At the time of the return, certain food stuffs like butter, coffee and cheese were much cheaper in the Netherlands than in Germany, Der Westen reports. A kilogram of butter was 2 guilders cheaper, which is 5 euro in today’s money. Smart entrepreneurs—the site doesn’t mention names—spotted an opportunity and drove 150 trucks worth of goods into the village of Elten on the night of 31 July, what later became known as ‘Butternacht’ (Night of the Butter). When the clock struck midnight, it is said these entrepreneurs made a profit of about 50 to 60 million guilders by ‘transporting’ goods from the Netherlands to Germany without moving the goods one inch and without having to pay import duties. Instead the border was moved. At the time a guilder was worth about 0.25 US dollar or 0.1 British pound.

The Dutch occupation doesn’t seem to have hurt Elten. Hundreds of thousands of tourists came to the town each year to look at the spoils of war and climb the Eltenberg, a 82 metre high hill. When the Dutch returned the town to the Germans, it was the only German town in the neighbourhood that wasn’t in debt, De Volkskrant wrote last Saturday.

Original Dutch plans for reparations included annexing large areas of the German states of Lower Saxony and North Rhine-Westphalia and deporting the 10 million Germans living there, but the Allies and especially the US did not look kindly upon those plans and only allowed the annexation of an area containing some 10,000 people. Now, in 2013, the only land that hasn’t been returned to Germany since the war is the Duivelsberg, a hill near Nijmegen that was hotly contested during Operation Market Garden after it was taken following a short fire fight between the Able Company of the 508th USA Parachute Infantry Regiment and a German company. Much later during my student days it had turned into a famous local make-out spot.

See also: Murder on the border, about the Dutch-Belgian town of Baarle where you may cross a border simply by walking from one room to another.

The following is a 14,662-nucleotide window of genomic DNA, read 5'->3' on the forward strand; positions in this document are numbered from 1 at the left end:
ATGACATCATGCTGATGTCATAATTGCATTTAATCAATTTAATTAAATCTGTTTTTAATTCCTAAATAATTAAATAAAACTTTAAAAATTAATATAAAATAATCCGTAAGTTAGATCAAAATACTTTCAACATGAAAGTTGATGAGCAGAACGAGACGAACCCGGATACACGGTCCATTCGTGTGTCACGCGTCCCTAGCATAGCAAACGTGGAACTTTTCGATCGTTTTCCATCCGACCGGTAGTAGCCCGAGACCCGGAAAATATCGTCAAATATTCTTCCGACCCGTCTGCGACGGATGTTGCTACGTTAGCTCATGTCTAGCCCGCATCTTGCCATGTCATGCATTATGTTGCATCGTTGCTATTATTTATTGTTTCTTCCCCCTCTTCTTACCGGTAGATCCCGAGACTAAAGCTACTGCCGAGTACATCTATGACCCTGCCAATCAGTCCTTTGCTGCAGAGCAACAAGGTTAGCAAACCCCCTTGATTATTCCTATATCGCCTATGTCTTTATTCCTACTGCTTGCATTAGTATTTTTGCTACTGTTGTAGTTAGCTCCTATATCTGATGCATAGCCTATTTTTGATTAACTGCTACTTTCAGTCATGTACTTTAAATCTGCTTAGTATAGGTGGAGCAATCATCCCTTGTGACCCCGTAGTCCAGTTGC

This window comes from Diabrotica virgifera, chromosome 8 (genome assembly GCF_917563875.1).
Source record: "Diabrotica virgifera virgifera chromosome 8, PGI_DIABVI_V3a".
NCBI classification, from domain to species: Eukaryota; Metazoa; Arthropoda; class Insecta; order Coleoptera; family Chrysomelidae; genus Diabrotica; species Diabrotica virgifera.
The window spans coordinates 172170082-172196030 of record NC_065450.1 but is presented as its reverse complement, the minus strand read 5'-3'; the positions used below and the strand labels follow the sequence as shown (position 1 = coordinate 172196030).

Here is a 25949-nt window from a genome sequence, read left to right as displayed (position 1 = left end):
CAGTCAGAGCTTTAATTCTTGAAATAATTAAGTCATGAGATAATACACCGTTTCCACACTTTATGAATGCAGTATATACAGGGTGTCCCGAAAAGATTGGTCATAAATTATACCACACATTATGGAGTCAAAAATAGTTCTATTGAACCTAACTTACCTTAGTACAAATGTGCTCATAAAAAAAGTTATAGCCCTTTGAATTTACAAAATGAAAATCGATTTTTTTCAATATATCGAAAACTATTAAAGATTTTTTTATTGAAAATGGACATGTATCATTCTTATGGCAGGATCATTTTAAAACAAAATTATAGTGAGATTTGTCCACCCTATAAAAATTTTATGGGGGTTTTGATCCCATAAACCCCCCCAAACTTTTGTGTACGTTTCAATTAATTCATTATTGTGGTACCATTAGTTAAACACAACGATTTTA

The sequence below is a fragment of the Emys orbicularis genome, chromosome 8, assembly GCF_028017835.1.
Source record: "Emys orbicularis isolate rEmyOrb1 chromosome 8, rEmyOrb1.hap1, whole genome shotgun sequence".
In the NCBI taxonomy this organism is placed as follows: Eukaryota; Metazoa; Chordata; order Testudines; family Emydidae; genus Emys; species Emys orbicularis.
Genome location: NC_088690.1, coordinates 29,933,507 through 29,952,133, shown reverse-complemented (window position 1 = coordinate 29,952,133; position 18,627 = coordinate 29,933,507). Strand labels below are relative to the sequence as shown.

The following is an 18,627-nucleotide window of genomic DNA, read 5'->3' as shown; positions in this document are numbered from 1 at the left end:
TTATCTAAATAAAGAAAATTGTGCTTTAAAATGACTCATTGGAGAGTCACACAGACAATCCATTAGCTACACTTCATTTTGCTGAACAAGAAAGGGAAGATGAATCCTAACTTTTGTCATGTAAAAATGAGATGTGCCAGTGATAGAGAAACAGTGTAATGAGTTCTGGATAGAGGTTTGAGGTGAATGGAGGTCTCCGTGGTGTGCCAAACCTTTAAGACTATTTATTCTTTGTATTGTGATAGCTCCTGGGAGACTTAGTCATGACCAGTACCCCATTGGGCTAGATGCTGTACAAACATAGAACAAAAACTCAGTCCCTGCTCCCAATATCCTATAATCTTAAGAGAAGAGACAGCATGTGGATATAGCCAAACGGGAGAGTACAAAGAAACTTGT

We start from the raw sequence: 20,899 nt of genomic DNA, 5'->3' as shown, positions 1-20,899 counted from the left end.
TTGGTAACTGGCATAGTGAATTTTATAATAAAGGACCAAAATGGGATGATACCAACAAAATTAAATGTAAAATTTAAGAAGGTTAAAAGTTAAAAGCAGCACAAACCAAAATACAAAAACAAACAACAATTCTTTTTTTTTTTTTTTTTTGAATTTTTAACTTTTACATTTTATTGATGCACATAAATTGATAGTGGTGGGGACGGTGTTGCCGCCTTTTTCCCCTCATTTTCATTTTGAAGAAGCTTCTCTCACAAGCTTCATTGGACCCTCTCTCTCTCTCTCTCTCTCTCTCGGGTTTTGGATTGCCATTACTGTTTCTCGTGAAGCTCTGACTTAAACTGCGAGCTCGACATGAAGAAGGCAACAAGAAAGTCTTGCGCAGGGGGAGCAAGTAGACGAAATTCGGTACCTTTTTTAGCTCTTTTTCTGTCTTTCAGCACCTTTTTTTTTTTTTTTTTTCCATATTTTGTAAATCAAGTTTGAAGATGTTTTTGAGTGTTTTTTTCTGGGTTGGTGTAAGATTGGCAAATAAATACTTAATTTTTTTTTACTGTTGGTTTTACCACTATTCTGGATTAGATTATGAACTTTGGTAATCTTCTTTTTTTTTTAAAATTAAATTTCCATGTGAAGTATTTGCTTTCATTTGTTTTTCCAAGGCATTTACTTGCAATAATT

(Photo derived from a newsreel by Polygoon-Profilti, some rights reserved)

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July 31, 2010

Even the Google Streetview camera respects Baarle’s Belgian borders

Filed under: History,Weird by Branko Collin @ 12:51 pm

Baarle is a town in the Netherlands … and Belgium. It contains 39 Belgian enclaves on Dutch soil and 5 Dutch enclaves on Belgian soil, and some of them are inside each other, so that you get “this whole ridiculous Russian Doll situation,” to quote New Zealand’s fourth most popular folk parody duo.

The dashed line you see in the photo above is one of the borders, and as you can see, the Google Streetview car refuses to drive onto Belgian territory. I am not sure why that is, but perhaps it is because Belgian copyright law prohibits the publishing of photos of architecture.

A pity really, because otherwise you could have taken a virtual tour of one of the politically strangest towns in the world.

See also: Murder on the border.

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February 26, 2008

Murder on the border

Filed under: General by Branko Collin @ 8:30 am

Photo copyright 2001, Jérôme. Distributed under the GNU Free Documentation License, Version 1.2.

Imagine two detectives working on a murder case, each having to solve the same crime independently, with each only having access to half the clues: it sounds like a great recipe for a mystery novel. Unfortunately, the murder in the Noord-Brabant town of Baarle-Nassau last week was anything but fictional. Early last week a 26-year-old Belarusian woman was found dead in a former bank building straddling the border. Police detectives from the two countries each had to look for clues in their own half; they feared that if they literally overstepped their boundaries, any case they might have against a suspect could later be thrown out on a technicality.

Nevertheless, the Dutch Departement of Justice said last Friday that the cooperation with its Southern neighbours had been excellent, forgetting for a moment that the Belgians had let the main suspect escape, the victim’s 26-year-old husband. The Dutch DoJ then issued an international arrest warrant against the Dutch man who is still on the run with the couple’s four-year-old daughter. The case is now fully in Dutch hands because the body was found in the Dutch half of the building, and the main suspect is Dutch.

Although there are many more buildings in the world built across borders, the Baarle-Nassau case is special because half of the town, called Baarle-Hertog, is a Belgian enclave within the Netherlands. Wikipedia says that the municipality of Baarle consist of 22 Belgian exclaves in the Netherlands, and 5 Dutch ones in Belgium.

Via BN/De Stem (Dutch) and Brabants Dagblad (Dutch).